The Supreme Court has held that immigration to the United States is not a right but a “privilege granted by the sovereign United States Government.” United States ex rel Knauff v. Shaughnessy, 338 U.S. 537, 542 (1950). Consular officers interview prospective immigrants prior to issuing a visa, in part to determine whether they are inadmissible to the United States under 8 U.S.C. § 1182. One of the questions presented to the Supreme Court in Din is whether a petitioner may compel the government to present specific statutory and evidentiary support for a consular officer’s decision.

In the Din case, a U.S. citizen petitioned for an immigrant visa for her husband, a national of Afghanistan. He had worked for the Afghan Ministry of Social Welfare as a payroll clerk from about 1992 to 2003. This included the time period from 1996 to 2001 when the Taliban controlled most of the country. USCIS approved the petition, and DOS scheduled the husband for an interview at the U.S. Embassy in Islamabad, Pakistan. The interview took place on September 9, 2008. After about nine months, the petitioner received a notice from DOS that the visa had been denied, and that the husband was not subject to a waiver of ineligibility. The Embassy informed them that the visa was denied due to “terrorist activities,” 8 U.S.C. § 1182(a)(3)(B), and that it could not provide any additional information, id. at §§ 1182(b)(2) – (3).
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Wedding cake of a same sex marriageAn immigration judge in Houston, Texas granted a reprieve to a Costa Rican man facing deportation based on the man’s marriage to a United States citizen. What makes this case unusual is that the man, David Gonzalez, is in a same-sex marriage. The judge’s decision is reportedly the first of its kind in Texas, and is part of a growing trend nationwide of immigration judges dismissing or deferring deportations based on same-sex marriage to a U.S. citizen. Despite the peace of mind Gonzalez must feel knowing he will not be deported, he still does not qualify for any particular immigration benefits, since federal law does not officially recognize same-sex marriages. This puts him in a sort of “twilight zone,” unable even to obtain employment authorization.

Gonzalez says that he arrived in the U.S. in 2000, coming from Costa Rica on a tourist visa in order to get away from an abusive former partner. He met Mario Ramirez, a U.S. citizen, about six years later. They got married in California in 2008 during the brief window when the state allowed same-sex marriage. They moved to the Houston area not long after that.

The government sought to deport Gonzalez for lacking legal immigration status, since he overstayed his tourist visa. The federal Defense of Marriage Act (DOMA), passed by Congress and signed by President Bill Clinton in 1996, prevented Gonzalez and Ramirez from obtaining an immigrant visa and green card for Gonzalez as the spouse of a U.S. citizen. DOMA prevents the federal government and its agencies from recognizing the validity of same-sex marriages. The decision by the Obama administration not to defend DOMA allows judges and other officials some leeway, but the law still prohibits nearly all benefits to same-sex couples that opposite-sex couples receive.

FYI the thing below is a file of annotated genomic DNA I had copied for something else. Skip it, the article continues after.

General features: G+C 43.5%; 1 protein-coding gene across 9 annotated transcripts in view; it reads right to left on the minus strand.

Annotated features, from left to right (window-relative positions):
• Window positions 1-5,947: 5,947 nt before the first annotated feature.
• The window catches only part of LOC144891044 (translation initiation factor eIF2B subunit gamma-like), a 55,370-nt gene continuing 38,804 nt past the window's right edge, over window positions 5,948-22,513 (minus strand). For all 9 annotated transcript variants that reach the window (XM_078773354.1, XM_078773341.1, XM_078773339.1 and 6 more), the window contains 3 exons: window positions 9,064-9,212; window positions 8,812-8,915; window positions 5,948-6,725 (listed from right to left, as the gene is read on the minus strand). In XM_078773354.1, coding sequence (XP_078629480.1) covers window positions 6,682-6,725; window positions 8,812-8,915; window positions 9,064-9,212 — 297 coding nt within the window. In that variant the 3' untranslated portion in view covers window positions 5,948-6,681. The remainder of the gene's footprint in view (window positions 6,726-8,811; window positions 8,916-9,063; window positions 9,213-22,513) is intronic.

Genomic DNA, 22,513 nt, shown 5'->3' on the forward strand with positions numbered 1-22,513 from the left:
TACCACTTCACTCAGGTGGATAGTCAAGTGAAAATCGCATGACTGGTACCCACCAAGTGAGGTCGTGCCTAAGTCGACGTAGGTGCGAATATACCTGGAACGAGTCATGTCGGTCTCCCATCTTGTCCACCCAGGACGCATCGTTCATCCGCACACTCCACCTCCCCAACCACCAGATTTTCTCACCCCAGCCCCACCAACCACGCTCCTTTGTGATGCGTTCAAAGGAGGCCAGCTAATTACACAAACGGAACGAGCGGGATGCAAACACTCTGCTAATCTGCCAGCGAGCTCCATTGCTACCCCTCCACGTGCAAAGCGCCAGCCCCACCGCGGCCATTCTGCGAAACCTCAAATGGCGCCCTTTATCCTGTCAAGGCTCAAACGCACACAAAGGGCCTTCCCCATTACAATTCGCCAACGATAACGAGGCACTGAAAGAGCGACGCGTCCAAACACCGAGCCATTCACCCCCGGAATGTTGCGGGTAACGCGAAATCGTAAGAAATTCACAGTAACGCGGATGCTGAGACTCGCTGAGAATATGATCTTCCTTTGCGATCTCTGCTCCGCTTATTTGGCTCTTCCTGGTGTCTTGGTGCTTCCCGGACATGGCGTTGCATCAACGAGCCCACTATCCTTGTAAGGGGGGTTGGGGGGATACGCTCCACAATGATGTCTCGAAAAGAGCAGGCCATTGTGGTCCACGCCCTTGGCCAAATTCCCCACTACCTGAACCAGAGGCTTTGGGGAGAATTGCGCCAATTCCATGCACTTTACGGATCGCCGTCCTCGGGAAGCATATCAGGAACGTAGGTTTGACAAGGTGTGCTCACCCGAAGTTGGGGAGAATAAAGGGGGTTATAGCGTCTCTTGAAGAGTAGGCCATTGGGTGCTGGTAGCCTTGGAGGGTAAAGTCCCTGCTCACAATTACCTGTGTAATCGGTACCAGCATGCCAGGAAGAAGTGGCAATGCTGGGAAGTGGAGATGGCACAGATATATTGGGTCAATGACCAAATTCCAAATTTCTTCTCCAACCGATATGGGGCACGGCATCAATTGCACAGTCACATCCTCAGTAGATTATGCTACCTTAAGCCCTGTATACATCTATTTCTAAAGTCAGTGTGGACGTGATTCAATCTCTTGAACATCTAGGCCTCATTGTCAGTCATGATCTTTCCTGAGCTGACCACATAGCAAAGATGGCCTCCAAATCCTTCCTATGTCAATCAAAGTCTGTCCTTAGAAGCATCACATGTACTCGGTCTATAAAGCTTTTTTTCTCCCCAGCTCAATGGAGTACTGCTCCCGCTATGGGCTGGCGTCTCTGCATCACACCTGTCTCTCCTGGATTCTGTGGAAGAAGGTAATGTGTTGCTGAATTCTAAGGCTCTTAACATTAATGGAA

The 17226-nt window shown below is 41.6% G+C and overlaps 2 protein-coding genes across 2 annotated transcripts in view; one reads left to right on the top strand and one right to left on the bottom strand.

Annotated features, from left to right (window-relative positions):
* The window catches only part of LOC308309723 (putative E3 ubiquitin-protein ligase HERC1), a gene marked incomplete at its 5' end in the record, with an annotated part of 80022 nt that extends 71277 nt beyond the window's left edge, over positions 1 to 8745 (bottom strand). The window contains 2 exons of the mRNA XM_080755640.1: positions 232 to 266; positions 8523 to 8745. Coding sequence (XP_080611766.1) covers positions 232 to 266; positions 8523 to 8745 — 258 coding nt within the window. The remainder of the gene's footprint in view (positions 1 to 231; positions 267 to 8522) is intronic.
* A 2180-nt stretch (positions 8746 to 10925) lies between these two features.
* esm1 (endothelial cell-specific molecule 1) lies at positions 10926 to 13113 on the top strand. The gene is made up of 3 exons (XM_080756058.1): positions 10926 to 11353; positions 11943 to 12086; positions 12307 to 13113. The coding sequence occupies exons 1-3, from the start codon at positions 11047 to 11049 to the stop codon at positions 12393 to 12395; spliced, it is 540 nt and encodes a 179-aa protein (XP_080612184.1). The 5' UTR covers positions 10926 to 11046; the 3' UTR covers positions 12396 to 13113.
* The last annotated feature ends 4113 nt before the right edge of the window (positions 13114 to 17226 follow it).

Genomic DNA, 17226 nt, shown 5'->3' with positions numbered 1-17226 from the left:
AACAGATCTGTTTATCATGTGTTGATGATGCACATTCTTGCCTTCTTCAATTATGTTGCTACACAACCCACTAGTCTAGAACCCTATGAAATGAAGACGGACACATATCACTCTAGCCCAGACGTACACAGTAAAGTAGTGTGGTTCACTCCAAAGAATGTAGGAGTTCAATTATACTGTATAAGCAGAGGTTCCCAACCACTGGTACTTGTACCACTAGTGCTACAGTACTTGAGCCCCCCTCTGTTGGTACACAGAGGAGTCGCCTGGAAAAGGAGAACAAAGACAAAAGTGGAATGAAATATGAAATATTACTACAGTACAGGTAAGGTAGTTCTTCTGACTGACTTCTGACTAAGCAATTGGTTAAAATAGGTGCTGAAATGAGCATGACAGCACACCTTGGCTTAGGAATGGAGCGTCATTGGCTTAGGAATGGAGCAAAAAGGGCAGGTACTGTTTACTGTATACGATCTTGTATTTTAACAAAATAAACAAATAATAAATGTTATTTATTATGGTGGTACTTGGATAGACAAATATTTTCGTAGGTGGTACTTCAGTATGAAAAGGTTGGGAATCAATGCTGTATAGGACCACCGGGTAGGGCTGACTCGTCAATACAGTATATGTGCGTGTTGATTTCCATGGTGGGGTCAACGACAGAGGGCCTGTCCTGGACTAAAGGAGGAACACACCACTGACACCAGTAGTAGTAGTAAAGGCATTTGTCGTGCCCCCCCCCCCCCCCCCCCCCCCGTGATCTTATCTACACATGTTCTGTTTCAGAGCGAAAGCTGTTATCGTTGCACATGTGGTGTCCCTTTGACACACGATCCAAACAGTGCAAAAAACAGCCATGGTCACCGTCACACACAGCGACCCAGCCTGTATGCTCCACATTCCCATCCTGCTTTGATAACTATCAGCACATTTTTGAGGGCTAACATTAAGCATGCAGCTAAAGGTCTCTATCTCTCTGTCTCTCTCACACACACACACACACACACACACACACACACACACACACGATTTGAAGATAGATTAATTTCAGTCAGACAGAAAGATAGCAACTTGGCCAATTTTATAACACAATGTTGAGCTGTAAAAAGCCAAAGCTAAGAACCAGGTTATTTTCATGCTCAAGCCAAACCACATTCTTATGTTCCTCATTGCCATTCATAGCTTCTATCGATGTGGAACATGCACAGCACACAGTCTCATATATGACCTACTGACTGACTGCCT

Now that Gonzalez has a reprieve, he still cannot obtain any affirmative immigration benefits. His marriage to Ramirez does not allow him to petition for an immigrant visa, and he cannot obtain a green card. In the case of opposite-sex couples, the spouse of a U.S. citizen can petition for an immigrant visa. U.S. citizen spouses are not subject to an annual numerical limit, so the waiting time is typically very short, as in weeks instead of years in many cases. While the immigrant spouse petitions for a visa, the citizen spouse can apply to adjust the immigrant’s status to that of a legal permanent resident, commonly known as a green card. Unless Gonzalez finds a different means of legal immigration, he may remain in the United States but cannot enjoy most of the benefits of legal immigration status. Perhaps most importantly, he has no way of obtaining work authorization.
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657696_55005379_01072012.jpgThe U.S. Supreme Court issued an historic rebuke to the Board of Immigration Appeals (BIA) last week over standards the BIA applies in certain deportation proceedings. Justice Elena Kagan, writing for a unanimous court in Judulang v. Holder, held that the standards make no sense: “We must reverse an agency policy when we cannot discern a reason for it.” The ruling confirms something immigration lawyers have known for years, and hopefully it will cause the BIA to apply more consistent standards in the future.